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  • Author or Editor: William B. Epperson x
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Objective—To assess the effect of subclinical, naturally acquired gastrointestinal nematode infestation on weight gain in yearling cattle kept on pasture.

Design—Prospective study.

Animals—799 Bos taurus yearlings kept on pasture with 2,805 herd mates in eastern and central South Dakota.

Procedure—11 trials were initiated at 9 sites from 1999 through 2001. For each trial, approximately 10% of cattle in each site's pasture group were identified, weighed, and administered a bolus of ivermectin (sustained-release formulation) prior to turnout. A similar subgroup of nontreated control cattle was identified and weighed prior to turnout. For each trial, treated and control groups remained with the larger pasture group throughout the entire grazing season. At the end of the grazing season, weight measurements and fecal samples were obtained from all treated and control cattle; average daily grazing gain was calculated and compared between these 2 groups.

Results—Treatment of grazing cattle with ivermectin increased average daily gain by 0.0459 ± 0.01 kg/head/d (mean ± SEM; 0.1 ± 0.02 lb/head/d), compared with that achieved in control cattle. Control cattle had significantly greater fecal egg counts at grazing season end than treated cattle.

Conclusions and Clinical Relevance—Compared with anthelmintic-treated cattle, yearling cattle with naturally occurring gastrointestinal nematode infestations kept on pasture in the US Northern Plains had a decreased average daily gain equivalent to 6.6 kg (14.5 lb) less gain in a 143-day grazing season. Strategies for control of nematode populations in pastures should be considered to ameliorate this production loss. (J Am Vet Med Assoc 2005;226:779–783)

Full access
in Journal of the American Veterinary Medical Association


To evaluate effectiveness of an allicin-based product in neonatal calves inoculated with Cryptosporidium parvum.


Randomized controlled study.


43 neonatal calves.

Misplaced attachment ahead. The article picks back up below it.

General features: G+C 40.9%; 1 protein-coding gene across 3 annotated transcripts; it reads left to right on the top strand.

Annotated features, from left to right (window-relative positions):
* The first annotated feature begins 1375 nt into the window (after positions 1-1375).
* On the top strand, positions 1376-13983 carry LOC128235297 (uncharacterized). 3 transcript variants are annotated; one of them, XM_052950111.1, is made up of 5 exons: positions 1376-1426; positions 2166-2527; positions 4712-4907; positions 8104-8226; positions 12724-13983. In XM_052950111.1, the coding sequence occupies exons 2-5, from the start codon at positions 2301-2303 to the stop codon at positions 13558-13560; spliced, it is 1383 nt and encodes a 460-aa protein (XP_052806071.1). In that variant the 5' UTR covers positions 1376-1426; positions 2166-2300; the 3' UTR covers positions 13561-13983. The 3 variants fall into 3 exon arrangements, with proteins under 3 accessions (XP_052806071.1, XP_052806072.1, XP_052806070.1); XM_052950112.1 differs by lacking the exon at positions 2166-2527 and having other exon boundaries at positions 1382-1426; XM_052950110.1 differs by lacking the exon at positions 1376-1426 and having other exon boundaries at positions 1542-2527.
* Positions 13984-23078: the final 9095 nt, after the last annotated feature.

Calves were inoculated with 1.5 × l06 or 7.5 × 105 C parvum oocysts within 2 days after birth. Calves were given an allicin-based product once after inoculation or daily for 7 days after inoculation or were not treated. Calves that developed diarrhea were treated by administration of the product. Fecal consistency scores and weight gains were statistically evaluated.


Mean daily weight gain and severity of diarrhea in calves 4 to 21 days old were unaffected by prophylactic use of the product. However, intensive prophylactic administration may have delayed onset of C parvum-induced diarrhea in calves inoculated with the lower dose of oocysts.

Clinical Implications

Administration of an allicin-based product did not alter duration of C parvum-induced diarrhea or enhance weight gain in neonatal calves. However, intensive prophylactic administration of an allicin-based product may delay onset of diarrhea in calves exposed to C parvum oocysts. (J Am Vet Med Assoc 1998;212:987–990)

Free access
in Journal of the American Veterinary Medical Association


Objective—To determine the prevalence and temporal onset of lung lesions in lambs and the impact of lung lesions on growth of affected lambs.

Animals—259 crossbred wether lambs from a single flock in the upper Midwestern United States.

Procedure—An observational study was conducted. Lambs born in the spring and fall were slaughtered at finished weight or at a predetermined time point. Lungs of each lamb were examined and classified as normal, moderate lesions (consolidation > 5% but ≤ 50% of any lobe), or severe lesions (consolidation > 50% of any lobe). Data were examined to detect effects of prevalence or severity of lung lesions on growth and carcass traits.

Results—57 of 89 (64%) spring-born lambs had lung lesions characterized by consolidation of lung tissue. A small number of lambs had pulmonary adhesions or active abscesses. In contrast, only 31 of 108 (29%) fall-born lambs had lung lesions. Severe lung lesions were associated with a significant reduction in average daily gain. Severe lung lesions were not detected until the middle of the finishing period and were associated with culture of Mannheimia haemolytica or Pasteurella multocida.

Conclusions and Clinical Relevance—Analysis of results indicates that the prevalence of severe lung lesions can be quite high in lambs. Severe lung lesions can lead to greatly decreased growth performance of lambs.

Full access
in American Journal of Veterinary Research